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Tag Archives: Rubber Recycling
Latest offering from SRI boasting 100% Butyl Free SRI DVR Compound
Then when the same DVR Compound is added to Volume Medium grade Asian Retread Compound the results are interesting to say the least!The retention of properties is very exciting especially the EB% !!
With the significance of high Rolling Resistance and Heat Build Up in tyres being a direct measure of CO2 generation contributing to Global Warming its a particularly important factor in terms of sustainability in Commercial Vehicle and Passenger Car Tyres. The SRI DVR Compound is the first recycled content tested by global tyre manufacturers that does not impact adversely on Rebound Hysteresis test results which is a benchmark for Rolling Resistance and Heat Buildup in their tread compounds.
A significant milestone for SRI and I, we inked our term sheet with Agensi Innovasi Malaysia and QuestMark Group. An important step for us but marking the begining of our journey and the challenges to come.
The excitement at the prospect of moving ahead with greater momentum is palpable, the entire team is galvanized for the next steps.
A long journey for all of us, I am personally looking forward to publishing technical papers on our innovation and starting the process of introduction of SRI Compounds into the market, the Global Market.
The ultimate model which addresses all possible aspects of environmental sustainability in rubber recycling is still Devulcanization but should start right from the collection of tires. This means the starting point should be at the tire collection centers or in the US possibly at the landfills. Here we are not talking about solid waste management anymore but effectively managing a vital raw material in process.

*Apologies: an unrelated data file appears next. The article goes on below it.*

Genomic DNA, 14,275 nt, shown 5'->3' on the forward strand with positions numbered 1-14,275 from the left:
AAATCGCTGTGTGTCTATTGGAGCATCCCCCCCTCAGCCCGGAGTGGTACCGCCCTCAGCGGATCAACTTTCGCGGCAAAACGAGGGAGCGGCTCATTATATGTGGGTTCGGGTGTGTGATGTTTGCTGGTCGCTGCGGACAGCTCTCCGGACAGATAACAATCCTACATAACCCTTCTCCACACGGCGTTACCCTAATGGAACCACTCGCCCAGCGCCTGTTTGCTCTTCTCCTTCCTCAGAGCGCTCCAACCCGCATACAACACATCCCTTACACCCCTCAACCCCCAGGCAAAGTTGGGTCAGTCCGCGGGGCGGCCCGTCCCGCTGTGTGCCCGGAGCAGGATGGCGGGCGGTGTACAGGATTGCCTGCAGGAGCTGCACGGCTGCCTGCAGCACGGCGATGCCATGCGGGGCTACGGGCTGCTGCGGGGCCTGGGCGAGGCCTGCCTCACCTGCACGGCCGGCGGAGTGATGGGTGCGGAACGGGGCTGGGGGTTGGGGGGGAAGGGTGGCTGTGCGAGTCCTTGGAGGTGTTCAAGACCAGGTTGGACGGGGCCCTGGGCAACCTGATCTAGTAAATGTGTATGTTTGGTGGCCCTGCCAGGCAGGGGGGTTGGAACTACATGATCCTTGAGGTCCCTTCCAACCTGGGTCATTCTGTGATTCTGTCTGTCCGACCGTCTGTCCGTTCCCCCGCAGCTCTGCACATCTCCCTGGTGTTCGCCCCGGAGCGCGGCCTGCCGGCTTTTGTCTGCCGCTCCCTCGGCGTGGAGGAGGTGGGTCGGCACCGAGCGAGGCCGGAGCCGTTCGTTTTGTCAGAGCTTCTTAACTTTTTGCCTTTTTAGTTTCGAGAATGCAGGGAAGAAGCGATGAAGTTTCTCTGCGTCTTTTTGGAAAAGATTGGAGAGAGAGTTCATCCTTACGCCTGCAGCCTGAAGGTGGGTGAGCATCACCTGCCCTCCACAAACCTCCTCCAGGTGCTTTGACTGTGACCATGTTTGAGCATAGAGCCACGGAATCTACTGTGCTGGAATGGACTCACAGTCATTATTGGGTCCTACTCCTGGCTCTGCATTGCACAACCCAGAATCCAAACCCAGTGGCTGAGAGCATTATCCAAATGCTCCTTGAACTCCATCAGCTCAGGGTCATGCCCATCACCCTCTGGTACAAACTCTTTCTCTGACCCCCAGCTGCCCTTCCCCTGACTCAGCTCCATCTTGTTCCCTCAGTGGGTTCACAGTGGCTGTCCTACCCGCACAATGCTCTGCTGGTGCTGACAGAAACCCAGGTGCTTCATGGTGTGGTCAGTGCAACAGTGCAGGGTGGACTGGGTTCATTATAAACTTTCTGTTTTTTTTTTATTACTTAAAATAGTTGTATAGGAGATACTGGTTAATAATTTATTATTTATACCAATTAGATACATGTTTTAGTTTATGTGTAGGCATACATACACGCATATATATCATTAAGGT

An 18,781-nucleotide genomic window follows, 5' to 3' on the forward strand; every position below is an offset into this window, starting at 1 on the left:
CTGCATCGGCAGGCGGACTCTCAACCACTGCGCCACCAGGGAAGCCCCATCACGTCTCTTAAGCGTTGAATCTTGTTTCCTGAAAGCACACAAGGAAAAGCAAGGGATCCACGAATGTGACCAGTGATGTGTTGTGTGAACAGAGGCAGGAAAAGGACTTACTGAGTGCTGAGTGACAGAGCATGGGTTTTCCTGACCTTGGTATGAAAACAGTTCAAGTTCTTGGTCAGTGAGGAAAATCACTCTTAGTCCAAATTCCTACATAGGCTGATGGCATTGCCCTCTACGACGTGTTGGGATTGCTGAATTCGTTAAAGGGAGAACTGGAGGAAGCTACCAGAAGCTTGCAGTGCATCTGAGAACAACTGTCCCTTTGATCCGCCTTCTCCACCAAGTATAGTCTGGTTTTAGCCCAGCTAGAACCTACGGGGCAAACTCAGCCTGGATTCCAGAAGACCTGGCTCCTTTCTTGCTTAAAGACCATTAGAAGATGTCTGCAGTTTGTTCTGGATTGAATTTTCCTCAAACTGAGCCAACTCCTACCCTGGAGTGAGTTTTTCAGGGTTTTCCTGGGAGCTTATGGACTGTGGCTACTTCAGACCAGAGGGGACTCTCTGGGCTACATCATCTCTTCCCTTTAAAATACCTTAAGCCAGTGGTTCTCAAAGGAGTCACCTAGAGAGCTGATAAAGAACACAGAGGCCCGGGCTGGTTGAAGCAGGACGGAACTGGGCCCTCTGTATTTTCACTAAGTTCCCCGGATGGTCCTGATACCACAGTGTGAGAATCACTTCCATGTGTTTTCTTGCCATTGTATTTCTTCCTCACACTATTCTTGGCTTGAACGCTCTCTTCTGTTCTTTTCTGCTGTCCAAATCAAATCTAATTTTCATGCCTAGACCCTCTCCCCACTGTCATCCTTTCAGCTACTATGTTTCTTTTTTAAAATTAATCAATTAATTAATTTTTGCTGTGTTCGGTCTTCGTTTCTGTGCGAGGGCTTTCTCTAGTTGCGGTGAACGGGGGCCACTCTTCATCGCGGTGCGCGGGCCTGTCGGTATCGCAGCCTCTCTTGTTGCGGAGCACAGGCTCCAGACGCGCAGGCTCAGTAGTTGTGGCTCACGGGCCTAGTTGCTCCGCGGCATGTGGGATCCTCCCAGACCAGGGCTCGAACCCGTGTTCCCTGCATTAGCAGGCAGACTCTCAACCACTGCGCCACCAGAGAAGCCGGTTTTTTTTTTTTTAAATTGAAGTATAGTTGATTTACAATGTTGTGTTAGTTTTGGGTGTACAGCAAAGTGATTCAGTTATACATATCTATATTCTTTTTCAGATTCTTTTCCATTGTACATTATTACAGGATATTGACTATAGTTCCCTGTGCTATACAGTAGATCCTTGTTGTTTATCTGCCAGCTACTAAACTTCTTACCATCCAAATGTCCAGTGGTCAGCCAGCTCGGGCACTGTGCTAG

Addressed properly the tires would not be dumped in the open but would be separated out between passenger car and commercial vehicle (truck) tires, making it possible to split up the feedstock into types ie. Mostly Natural Rubber (80/20) from Commercial vehicle tires and Mostly Synthetic (60/40) for passenger car tires. This important step also makes it possible to shoe horn in a step which could see the eventual removal of the Butyl inner liners by grinding or peeling off. The resultant by-products would be butyl scrap feedstock and butyl free scrap tire feedstock, an interesting and very significant change to the current situation.
It did not come as a surprise when Sekhar Research Innovations (SRI) Sdn Bhd won the cleantech innovation award from the international technology consultancy firm Frost & Sullivan. SRI’s devulcanising process, which is a closed-loop rubber recycling solution that can match the volume requirements of rubber manufacturing, is not only an environment-friendly process but also holds out great commercial value.
SRI, founded by the doyen of modern rubber technology the late Tan Sri Dr BC Sekhar, is a renowned R&D firm working on ecological reuse of end-of-life tyres and waste rubber to produce premium tyres.
It won the Asia Pacific award in recognition of its technology’s uniqueness that will have a defining impact on new products, applications, functionality and customer value. The technology transforms the recycling of scrap rubber into a volume-based and industrially scalable process, said SRI CEO Gopinath B Sekhar in an interview.
“Our solution provides for substantial economies of scale by having a modular, high-volume processing system that lends itself to a very high-level of consistency in performance,” he said.